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Free land allocation to Russians in Far East requires large infrastructure investment

July 29, 2015, 17:27 UTC+3 Alexandrova Lyudmila
© ITAR-TASS/Andrei Babushkin

MOSCOW, July 29. /TASS/. Many Russians are not against the idea of receiving land plots for free in sparsely populated areas in the Russian Far East on the authorities’ proposal. Experts warn, however, that this idea can crown with success, only if it is backed by measures to create the necessary infrastructure on these lands, which requires large capital investment.

As many as 20% of Russians or about 30 million people would agree to move with their families to the Far East for permanent residence, if they are allotted land for free, according to a poll by the pollster VTsIOM, the results of which were announced by Far East Development Minister Alexander Galushka recently.

In the minister’s opinion, these figures inspire hope. Today 614 million hectares of land are in state ownership in the Russian Far East.

Most frequently, the respondents mentioned their desire to run a peasant farm (28%) or a farming business (19%) as the main goal of receiving land. Meanwhile, 26% of those polled said they would like to set up their own business on these lands (for example, to open a hotel).

Russia has launched public debates of the bill on the allocation of land to citizens for free in the Russian Far East. The bill stipulates that land plots of 1 hectare (2.5 acres) each will be provided to any citizens initially for free use for five years and eventually for ownership for free. If no activity is conducted on a land plot, it will be withdrawn from such ownership. No land will be allotted to foreigners.

The authorities believe that this measure will help halt or at least slow down the exodus of residents from the Russian Far East. Since the early 1990s, the region’s population has shrunk almost by a third, largely due to migration. Now, the population in the Russian Far East stands at 6.3 million people or about 5% of Russia’s entire population. Meanwhile, the region accounts for about 36% of Russia’s territory.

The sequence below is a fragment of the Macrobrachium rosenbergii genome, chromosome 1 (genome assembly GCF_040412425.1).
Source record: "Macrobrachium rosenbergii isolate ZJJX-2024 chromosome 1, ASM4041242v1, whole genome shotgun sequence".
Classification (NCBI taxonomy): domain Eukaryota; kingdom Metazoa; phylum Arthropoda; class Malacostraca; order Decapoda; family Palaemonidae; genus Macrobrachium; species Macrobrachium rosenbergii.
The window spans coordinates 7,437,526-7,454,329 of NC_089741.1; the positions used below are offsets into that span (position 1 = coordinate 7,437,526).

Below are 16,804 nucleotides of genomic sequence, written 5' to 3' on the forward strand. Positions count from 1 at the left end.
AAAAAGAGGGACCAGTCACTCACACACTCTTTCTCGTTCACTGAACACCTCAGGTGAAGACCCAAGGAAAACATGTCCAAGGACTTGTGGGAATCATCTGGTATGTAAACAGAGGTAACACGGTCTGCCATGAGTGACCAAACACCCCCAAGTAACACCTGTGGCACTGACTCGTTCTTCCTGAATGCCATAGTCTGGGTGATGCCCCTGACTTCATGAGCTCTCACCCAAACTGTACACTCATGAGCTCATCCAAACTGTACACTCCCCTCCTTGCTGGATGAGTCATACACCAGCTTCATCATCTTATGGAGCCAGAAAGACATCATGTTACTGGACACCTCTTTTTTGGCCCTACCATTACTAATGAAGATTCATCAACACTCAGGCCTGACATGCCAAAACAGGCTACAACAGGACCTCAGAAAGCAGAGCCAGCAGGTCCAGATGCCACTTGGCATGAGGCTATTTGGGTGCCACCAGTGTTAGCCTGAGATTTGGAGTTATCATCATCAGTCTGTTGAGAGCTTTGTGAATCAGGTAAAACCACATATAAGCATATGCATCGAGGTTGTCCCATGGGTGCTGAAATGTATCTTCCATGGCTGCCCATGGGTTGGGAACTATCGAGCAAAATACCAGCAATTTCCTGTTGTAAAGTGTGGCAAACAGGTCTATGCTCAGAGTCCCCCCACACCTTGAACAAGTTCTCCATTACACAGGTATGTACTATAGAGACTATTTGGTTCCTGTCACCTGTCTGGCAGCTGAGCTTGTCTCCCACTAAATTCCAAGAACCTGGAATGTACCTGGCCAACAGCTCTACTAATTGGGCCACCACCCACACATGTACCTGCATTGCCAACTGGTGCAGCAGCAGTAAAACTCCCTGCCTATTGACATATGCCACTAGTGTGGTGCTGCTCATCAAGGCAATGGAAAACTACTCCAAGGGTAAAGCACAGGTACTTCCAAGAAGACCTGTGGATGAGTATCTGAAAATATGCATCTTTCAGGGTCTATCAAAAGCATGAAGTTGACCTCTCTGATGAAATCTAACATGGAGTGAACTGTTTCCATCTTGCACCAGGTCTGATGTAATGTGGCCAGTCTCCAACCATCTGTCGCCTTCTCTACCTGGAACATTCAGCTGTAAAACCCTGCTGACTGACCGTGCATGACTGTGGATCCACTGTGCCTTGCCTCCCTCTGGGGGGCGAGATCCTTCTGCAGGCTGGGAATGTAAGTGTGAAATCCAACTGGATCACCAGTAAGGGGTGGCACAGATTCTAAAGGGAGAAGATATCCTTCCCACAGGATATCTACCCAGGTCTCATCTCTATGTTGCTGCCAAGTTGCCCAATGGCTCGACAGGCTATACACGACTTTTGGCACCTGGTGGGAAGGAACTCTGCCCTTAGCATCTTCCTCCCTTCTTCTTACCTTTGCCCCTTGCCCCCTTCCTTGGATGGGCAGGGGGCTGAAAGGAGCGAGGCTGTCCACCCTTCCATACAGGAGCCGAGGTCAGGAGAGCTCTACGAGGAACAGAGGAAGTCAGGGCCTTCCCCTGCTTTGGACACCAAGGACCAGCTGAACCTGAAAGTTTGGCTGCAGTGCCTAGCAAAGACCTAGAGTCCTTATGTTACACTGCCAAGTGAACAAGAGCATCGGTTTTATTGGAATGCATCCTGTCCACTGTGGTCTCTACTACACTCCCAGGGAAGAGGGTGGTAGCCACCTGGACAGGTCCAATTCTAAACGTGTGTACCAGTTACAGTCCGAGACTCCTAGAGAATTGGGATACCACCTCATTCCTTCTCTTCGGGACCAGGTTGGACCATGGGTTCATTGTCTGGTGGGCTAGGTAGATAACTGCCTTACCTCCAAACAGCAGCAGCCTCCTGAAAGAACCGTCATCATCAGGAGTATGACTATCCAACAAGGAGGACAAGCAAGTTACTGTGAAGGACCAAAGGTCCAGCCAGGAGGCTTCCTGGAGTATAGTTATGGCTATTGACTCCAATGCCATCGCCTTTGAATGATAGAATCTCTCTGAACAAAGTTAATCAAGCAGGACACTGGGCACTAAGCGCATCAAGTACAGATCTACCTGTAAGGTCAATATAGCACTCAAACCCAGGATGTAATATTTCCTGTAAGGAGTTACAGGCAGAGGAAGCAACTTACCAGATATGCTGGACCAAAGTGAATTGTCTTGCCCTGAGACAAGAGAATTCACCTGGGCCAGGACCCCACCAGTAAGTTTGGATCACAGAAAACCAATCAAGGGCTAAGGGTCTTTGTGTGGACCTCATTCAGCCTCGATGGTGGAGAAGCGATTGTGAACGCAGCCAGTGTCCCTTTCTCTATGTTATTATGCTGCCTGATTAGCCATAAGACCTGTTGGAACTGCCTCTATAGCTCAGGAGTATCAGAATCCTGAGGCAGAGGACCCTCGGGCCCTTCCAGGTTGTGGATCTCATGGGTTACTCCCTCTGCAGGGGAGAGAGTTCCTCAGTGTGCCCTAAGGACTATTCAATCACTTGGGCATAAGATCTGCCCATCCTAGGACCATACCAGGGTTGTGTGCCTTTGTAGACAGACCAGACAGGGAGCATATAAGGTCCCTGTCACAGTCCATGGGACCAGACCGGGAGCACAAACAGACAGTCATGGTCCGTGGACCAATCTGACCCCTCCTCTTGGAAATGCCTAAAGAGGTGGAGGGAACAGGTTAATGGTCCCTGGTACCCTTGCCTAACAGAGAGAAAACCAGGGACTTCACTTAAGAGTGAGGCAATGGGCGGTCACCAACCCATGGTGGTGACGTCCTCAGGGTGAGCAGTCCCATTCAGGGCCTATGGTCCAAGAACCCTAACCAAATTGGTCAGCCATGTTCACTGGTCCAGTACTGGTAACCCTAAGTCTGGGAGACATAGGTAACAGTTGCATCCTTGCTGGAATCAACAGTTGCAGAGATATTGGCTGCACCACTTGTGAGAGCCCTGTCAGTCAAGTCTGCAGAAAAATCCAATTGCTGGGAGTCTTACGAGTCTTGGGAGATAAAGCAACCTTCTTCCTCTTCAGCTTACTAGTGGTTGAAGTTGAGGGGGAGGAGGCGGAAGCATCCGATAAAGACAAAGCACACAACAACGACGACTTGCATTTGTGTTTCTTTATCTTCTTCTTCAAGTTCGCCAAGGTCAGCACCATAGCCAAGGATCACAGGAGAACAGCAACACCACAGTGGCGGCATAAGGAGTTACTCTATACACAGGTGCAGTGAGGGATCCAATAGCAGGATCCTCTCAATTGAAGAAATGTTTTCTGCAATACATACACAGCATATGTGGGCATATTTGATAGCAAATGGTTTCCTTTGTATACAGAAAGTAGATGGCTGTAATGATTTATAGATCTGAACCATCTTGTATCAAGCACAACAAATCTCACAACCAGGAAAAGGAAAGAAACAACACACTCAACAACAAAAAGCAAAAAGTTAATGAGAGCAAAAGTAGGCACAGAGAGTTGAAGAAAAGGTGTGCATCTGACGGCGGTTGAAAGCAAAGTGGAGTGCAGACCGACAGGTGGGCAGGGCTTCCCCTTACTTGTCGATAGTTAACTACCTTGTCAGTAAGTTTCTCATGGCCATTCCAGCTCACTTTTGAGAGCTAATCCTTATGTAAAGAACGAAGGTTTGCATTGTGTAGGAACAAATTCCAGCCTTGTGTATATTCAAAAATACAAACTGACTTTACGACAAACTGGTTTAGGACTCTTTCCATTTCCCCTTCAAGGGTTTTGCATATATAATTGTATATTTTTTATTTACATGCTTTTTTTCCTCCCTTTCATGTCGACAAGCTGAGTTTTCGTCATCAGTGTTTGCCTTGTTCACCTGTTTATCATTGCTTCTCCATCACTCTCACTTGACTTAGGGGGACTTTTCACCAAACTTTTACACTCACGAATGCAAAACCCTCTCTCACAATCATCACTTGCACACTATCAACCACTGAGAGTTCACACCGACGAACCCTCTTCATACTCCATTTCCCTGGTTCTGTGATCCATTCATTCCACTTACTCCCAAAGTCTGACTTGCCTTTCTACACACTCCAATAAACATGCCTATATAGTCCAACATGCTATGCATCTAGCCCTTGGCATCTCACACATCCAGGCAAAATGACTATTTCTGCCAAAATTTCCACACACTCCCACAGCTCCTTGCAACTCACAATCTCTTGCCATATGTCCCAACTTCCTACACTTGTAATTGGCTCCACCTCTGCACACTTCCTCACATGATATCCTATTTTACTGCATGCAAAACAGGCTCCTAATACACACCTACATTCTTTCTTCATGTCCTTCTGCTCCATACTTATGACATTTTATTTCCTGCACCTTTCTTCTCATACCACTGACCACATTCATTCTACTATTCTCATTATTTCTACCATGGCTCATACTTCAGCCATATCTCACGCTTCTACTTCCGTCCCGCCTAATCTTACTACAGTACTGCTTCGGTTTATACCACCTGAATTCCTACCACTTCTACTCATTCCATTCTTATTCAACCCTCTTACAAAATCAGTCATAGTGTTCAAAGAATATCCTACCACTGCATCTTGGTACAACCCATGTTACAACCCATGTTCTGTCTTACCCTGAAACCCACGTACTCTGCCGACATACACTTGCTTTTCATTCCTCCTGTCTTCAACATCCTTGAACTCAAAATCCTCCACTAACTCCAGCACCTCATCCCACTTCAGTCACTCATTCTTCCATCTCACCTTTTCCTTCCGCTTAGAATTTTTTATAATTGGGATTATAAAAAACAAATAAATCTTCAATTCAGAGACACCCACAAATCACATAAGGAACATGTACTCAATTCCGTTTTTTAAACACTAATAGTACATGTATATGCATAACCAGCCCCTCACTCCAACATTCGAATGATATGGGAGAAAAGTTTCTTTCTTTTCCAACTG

Most experts largely support the idea of land allocation but with reservations.

"This measure is reasonable," General Director of the Institute of Regional Problems Dmitry Zhuravlyov was quoted by Free Press web portal as saying. "But this is a half-measure. The main thing that should be done in the Far East is to develop transport infrastructure. And this is a very costly and difficult task. It is hard to resolve this problem in a market economy."

The initiative of land allocation will work, only if the persons wishing to move to the Far East will be given noticeable support in the form of a state interest-free or low-interest loan and relocation allowance to move to a new place together with the family, Chairman of the Committee for Fiscal and Tax Policy and Finances of the Primorye Territory legislature Vladimir Bespalov said.

‘It is also important that the land plots, which are allocated, should have infrastructure like electricity, roads and, ideally, water supplies. But all these measures will result in large state expenses," the regional lawmaker said.

"The very idea of attracting people is good," Senior Researcher at the Russian Presidential Academy of the National Economy and Public Administration (RANEPA) Alexandra Polyakova told TASS.

"In principle, the population is ready to move to the Far East. I usually ask students: ‘Are you ready to go to the Far East? They reply: ‘Why not? But if we have not only land but also jobs and social security.’"

In the expert’s opinion, the problem should be resolved comprehensively and large funds should be invested in advanced development territories, which are being established in the Russian Far East and are intended to serve as the base for creating powerful production clusters as part of integration with countries of the Asia and Pacific region. "The question now is whether sufficient financing will be provided for the implementation of all these projects."

"There must be some concept for the development of territories, the relevant infrastructure and science-intensive industries and then there will be sense in allotting land in such conditions," RANEPA Senior Researcher Yuri Sivachyov told TASS.

"This is good as an instrument but there must be a plan," he added.

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